Carte de la Californie et des Pays Nord-Ouest separes de l'Asie par le détroit d'antan...
ROBERT DE VAUGONDY
A very interesting pair of rare maps of the Pacific Northwest of America from the Strait of Anian to the Baja region of California. The composite map was published as a single sheet in the 10 part series of maps created by Robert de Vaugondy in his supplement Receuil de 10 cartes traitant particulierement de l’Amérique du Nord to Denis Diderot’s Encyclopédie, ou dictionnaire raisonné des sciences, des arts et des métiers examining the existence of a Northwest Passage. It has been argued that the supplement was one of the first studies of comparative cartography.
The two part map is actually a composite of two earlier maps by Claes Janszoon Visscher. The larger of the two being a section of Visscher’s 1612 map of America derived from Mercator and the second inset being from Pierre Plantius Mappemonde published by Visscher in 1641.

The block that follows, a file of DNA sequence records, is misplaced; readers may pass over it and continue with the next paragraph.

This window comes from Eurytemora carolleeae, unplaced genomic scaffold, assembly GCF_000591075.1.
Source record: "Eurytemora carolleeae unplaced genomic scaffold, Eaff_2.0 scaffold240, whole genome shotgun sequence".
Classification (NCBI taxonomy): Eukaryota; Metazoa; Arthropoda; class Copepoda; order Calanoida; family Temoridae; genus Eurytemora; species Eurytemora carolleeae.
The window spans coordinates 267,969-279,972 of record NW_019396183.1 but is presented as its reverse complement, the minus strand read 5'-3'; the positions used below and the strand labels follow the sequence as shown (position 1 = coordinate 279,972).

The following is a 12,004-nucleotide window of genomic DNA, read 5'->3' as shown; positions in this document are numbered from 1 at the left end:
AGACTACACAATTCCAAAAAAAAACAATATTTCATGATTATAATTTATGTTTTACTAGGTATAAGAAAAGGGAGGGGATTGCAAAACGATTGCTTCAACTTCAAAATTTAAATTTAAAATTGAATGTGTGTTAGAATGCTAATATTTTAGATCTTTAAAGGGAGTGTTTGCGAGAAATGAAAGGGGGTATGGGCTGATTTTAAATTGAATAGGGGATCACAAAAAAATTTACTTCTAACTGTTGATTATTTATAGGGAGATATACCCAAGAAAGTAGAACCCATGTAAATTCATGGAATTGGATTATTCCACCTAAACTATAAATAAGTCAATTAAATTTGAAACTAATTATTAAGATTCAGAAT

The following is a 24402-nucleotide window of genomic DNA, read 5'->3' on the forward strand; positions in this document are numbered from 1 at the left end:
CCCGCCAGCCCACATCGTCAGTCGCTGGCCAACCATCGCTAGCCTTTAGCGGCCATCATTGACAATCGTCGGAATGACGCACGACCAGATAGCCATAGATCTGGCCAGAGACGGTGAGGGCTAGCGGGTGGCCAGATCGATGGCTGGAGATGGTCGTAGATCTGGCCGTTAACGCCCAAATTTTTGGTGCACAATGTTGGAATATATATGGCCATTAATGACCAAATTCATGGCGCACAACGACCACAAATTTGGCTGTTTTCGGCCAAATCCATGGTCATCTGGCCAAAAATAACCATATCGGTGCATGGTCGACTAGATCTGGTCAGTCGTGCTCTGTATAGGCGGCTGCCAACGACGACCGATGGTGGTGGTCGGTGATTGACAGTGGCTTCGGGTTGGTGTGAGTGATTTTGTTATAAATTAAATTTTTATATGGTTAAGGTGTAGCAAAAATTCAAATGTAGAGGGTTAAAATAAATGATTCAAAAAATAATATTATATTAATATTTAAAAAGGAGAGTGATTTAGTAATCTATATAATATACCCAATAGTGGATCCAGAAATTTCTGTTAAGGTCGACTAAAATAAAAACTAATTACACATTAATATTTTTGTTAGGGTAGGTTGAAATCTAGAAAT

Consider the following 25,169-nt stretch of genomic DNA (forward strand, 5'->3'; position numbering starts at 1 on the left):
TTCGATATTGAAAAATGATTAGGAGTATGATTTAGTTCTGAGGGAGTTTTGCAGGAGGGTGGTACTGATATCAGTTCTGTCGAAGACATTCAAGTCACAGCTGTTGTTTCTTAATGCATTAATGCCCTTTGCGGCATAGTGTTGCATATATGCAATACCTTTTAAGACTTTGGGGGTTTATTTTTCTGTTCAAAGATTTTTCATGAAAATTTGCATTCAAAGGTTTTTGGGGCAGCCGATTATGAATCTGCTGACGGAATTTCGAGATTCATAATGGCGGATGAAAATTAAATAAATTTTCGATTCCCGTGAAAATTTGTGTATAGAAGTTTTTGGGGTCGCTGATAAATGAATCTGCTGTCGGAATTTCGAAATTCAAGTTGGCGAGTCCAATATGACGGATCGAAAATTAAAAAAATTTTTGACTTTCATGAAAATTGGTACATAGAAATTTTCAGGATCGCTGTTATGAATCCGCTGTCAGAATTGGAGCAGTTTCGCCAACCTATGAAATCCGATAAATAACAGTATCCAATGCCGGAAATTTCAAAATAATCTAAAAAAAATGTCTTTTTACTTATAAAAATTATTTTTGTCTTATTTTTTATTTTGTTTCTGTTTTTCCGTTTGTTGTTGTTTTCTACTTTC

The map offers differing depictions of the Pacific Northwest coastline that were of interest to explorers intent on finding the fabled Northwest Passage. The Northwest Passage was of particular interest to European explorers as it offered a route through North America to reach the Pacific ocean and Asia. In fact, the smaller inset shows in greater detail the possibility of a Northwest Passage through the Strait of Anian in the upper reaches of North America.
It is also important to note that the speculative cartography associated with the Pacific Northwest of America and the fabled Northwest Passage, of which, this composite map is a great example, would finally be put to rest following the expedition by James Cook in 1778 and confirmed by George Vancouver’s landmark surveys of the North American coast in 1791-95.
Finally, it should be underlined that Cook’s expeditions along the western coast of America in search of the Northwest passage would in effect be the first time that an English explorer would visit these shores since the claims made to New Albion by Sir Francis Drake in 1578 and depicted on the larger Visscher map and being located North of California.
Vaugondy’s composite map is thus of interest to contemporary collectors as it provides a fascinating look into some of the differing depictions of a changing world view that navigators and cartographers alike used to help in their understanding of the times in which they lived.